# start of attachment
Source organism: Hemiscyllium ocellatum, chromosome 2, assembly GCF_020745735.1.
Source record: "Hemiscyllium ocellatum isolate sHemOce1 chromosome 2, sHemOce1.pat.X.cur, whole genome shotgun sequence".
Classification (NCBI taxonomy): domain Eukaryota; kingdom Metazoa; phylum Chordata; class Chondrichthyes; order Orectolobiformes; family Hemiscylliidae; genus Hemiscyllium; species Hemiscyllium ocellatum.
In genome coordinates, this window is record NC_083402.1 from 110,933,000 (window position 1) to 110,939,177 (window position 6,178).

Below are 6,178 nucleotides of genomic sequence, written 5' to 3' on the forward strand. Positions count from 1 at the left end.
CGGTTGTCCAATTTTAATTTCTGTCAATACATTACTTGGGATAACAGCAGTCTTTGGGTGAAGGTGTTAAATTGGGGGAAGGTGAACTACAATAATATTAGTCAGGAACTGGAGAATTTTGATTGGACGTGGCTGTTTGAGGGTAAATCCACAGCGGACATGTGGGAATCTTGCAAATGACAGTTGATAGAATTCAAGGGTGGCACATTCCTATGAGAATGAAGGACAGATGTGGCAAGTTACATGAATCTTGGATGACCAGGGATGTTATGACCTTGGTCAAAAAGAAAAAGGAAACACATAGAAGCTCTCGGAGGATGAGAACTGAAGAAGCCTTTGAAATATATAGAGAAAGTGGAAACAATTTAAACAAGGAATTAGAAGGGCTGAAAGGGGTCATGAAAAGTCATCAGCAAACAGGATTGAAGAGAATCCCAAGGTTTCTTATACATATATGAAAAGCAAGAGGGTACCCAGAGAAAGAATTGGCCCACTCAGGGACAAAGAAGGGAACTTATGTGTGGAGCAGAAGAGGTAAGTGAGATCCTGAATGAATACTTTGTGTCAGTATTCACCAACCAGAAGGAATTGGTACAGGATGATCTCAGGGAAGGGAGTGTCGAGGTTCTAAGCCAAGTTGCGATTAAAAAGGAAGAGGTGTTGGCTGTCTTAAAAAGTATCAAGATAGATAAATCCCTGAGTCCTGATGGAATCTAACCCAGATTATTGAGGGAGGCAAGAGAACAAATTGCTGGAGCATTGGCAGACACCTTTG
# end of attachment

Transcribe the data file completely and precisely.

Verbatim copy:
Source organism: Hemiscyllium ocellatum, chromosome 2, assembly GCF_020745735.1.
Source record: "Hemiscyllium ocellatum isolate sHemOce1 chromosome 2, sHemOce1.pat.X.cur, whole genome shotgun sequence".
Classification (NCBI taxonomy): domain Eukaryota; kingdom Metazoa; phylum Chordata; class Chondrichthyes; order Orectolobiformes; family Hemiscylliidae; genus Hemiscyllium; species Hemiscyllium ocellatum.
In genome coordinates, this window is record NC_083402.1 from 110,933,000 (window position 1) to 110,939,177 (window position 6,178).

Below are 6,178 nucleotides of genomic sequence, written 5' to 3' on the forward strand. Positions count from 1 at the left end.
CGGTTGTCCAATTTTAATTTCTGTCAATACATTACTTGGGATAACAGCAGTCTTTGGGTGAAGGTGTTAAATTGGGGGAAGGTGAACTACAATAATATTAGTCAGGAACTGGAGAATTTTGATTGGACGTGGCTGTTTGAGGGTAAATCCACAGCGGACATGTGGGAATCTTGCAAATGACAGTTGATAGAATTCAAGGGTGGCACATTCCTATGAGAATGAAGGACAGATGTGGCAAGTTACATGAATCTTGGATGACCAGGGATGTTATGACCTTGGTCAAAAAGAAAAAGGAAACACATAGAAGCTCTCGGAGGATGAGAACTGAAGAAGCCTTTGAAATATATAGAGAAAGTGGAAACAATTTAAACAAGGAATTAGAAGGGCTGAAAGGGGTCATGAAAAGTCATCAGCAAACAGGATTGAAGAGAATCCCAAGGTTTCTTATACATATATGAAAAGCAAGAGGGTACCCAGAGAAAGAATTGGCCCACTCAGGGACAAAGAAGGGAACTTATGTGTGGAGCAGAAGAGGTAAGTGAGATCCTGAATGAATACTTTGTGTCAGTATTCACCAACCAGAAGGAATTGGTACAGGATGATCTCAGGGAAGGGAGTGTCGAGGTTCTAAGCCAAGTTGCGATTAAAAAGGAAGAGGTGTTGGCTGTCTTAAAAAGTATCAAGATAGATAAATCCCTGAGTCCTGATGGAATCTAACCCAGATTATTGAGGGAGGCAAGAGAACAAATTGCTGGAGCATTGGCAGACACCTTTG